Every couple of months, we get a call from a member who’s in the sticky situation of needing to make mid-quarter adjustments to quotas or compensation plans. There’s a variety of reasons why companies land in these situations. Sometimes a new product launch isn’t as well received by customers as hoped. In other cases, the sales force lands upon an unanticipated spike in customer demand. And sometimes an average performer unexpectedly becomes a superstar.
But regardless of the causes, goals and pay plans that are out of sync with rep performance can create big problems. If adjustments aren’t made, someone’s bank account will be broken – either the rep’s or the company’s. The adjustments may be messy, but the alternative is far worse.
But contrary to common belief, quota and comp plan adjustment don’t always have to be jarring. We’ve seen a number of companies navigate the process with minimal disruption. The key, they tell us, is to always focus on communicating two things to the sales force:
1.) That the company is committed to rewarding above-average performance
2.) That the company is committed to maintaining plan fairness (e.g. ensuring that everyone’s quotas are set and revised using the same, standardized process).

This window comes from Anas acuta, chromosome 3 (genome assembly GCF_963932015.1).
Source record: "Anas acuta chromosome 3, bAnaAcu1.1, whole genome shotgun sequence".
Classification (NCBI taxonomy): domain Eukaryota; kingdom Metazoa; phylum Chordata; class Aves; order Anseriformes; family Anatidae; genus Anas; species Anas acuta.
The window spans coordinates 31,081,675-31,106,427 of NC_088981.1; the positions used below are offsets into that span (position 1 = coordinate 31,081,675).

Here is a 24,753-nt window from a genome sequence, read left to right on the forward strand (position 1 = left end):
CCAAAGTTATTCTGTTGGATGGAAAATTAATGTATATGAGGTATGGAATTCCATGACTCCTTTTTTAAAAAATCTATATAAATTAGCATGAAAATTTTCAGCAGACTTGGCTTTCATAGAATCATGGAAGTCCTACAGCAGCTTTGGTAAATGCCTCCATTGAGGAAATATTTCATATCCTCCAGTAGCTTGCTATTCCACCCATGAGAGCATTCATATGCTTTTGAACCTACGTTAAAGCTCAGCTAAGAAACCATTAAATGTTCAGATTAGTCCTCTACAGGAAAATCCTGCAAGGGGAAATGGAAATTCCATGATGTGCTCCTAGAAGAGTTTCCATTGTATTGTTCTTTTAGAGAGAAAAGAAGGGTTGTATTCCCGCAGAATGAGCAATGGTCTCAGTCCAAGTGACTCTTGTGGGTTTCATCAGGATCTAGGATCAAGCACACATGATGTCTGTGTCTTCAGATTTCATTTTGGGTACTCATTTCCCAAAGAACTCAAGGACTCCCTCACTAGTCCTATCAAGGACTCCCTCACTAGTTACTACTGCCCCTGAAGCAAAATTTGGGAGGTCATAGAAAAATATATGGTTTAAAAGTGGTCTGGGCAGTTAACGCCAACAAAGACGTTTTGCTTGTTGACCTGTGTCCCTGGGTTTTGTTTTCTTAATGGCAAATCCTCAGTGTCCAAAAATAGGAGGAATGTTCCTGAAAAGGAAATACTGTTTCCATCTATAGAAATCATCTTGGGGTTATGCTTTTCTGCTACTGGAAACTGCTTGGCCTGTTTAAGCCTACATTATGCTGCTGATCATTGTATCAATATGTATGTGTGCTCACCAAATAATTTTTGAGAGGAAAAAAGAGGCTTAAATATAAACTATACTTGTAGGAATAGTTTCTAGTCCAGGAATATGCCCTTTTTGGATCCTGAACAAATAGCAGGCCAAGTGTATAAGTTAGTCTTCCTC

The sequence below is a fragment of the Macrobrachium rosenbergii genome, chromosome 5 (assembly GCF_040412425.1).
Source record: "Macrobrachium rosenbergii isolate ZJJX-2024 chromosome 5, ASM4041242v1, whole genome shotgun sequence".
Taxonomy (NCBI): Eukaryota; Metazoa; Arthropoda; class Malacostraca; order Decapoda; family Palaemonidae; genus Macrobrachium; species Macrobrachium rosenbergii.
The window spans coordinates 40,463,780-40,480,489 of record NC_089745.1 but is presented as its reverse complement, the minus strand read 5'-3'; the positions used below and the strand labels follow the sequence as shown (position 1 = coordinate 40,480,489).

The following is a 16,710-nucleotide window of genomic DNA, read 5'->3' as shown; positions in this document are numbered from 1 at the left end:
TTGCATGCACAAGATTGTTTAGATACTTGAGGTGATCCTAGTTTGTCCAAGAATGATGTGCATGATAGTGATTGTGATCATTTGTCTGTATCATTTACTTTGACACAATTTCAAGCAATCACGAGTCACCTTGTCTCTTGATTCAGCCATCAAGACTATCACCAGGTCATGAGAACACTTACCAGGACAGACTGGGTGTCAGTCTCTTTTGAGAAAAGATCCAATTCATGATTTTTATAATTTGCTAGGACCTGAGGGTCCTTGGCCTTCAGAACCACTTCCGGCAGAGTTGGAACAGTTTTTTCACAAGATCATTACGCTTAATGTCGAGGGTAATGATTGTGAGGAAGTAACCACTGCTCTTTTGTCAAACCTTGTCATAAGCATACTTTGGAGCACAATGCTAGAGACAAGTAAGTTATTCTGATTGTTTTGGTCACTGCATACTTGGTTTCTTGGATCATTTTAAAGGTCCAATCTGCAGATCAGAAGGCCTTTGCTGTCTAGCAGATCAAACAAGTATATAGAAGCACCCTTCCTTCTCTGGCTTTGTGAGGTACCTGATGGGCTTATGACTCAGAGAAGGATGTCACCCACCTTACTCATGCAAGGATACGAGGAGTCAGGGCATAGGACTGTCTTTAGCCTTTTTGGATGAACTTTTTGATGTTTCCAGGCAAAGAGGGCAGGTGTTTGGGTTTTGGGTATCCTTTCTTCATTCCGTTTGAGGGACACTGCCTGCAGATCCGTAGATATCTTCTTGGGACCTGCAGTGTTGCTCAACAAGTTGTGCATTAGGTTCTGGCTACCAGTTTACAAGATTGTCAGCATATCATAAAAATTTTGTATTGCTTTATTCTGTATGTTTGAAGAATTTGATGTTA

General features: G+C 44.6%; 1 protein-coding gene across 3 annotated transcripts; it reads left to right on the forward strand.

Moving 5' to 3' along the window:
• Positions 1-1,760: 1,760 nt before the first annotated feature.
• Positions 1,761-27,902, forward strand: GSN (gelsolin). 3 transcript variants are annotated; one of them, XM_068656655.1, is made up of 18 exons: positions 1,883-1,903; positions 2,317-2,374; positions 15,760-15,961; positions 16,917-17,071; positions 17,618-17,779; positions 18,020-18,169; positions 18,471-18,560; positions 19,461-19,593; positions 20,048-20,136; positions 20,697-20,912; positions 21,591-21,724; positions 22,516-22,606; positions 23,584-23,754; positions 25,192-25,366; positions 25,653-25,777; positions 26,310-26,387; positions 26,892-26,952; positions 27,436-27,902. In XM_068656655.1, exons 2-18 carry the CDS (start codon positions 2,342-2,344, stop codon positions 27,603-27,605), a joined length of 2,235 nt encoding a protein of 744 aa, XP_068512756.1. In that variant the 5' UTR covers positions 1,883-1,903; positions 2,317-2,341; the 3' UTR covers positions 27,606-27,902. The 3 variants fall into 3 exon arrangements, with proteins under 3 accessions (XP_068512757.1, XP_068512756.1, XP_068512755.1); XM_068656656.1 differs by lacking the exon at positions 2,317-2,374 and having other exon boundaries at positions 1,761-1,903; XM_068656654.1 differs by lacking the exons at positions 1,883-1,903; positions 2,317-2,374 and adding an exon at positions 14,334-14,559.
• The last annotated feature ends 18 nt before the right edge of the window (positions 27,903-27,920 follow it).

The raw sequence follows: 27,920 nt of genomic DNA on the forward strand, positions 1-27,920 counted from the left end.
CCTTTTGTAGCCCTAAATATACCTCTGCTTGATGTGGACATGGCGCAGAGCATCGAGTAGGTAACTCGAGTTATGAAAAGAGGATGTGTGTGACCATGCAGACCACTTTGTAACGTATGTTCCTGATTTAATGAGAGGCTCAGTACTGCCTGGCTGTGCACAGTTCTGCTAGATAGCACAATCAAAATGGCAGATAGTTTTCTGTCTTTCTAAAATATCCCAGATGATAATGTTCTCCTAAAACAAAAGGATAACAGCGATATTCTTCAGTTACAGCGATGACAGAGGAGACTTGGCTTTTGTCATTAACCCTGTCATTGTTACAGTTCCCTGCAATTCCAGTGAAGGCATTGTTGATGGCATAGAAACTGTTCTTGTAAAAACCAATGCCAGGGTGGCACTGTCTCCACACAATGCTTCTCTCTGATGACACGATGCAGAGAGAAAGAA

Reps care about how much they get paid, but the nuts and bolts of the pay plan are not nearly as important to them as many sales leaders think. In fact, when we tested the drivers of rep engagement and retention, comp plan design doesn’t even crack the top twenty. Pay fairness, on the other hand, does.
Reps need strong, ongoing reassurance that everyone is held up against the same standards – and that when adjustments happen, they impact everybody equally.
So how do you communicate this? Our research finds that these types of messages are far better received if given in one-on-one conversations between managers and their direct reports. This is not something you’ll want to address with a mass email or in sales meeting.
How have you communicated quota or comp plan adjustments to your organization? Is it your experience that one-on-one conversations work best?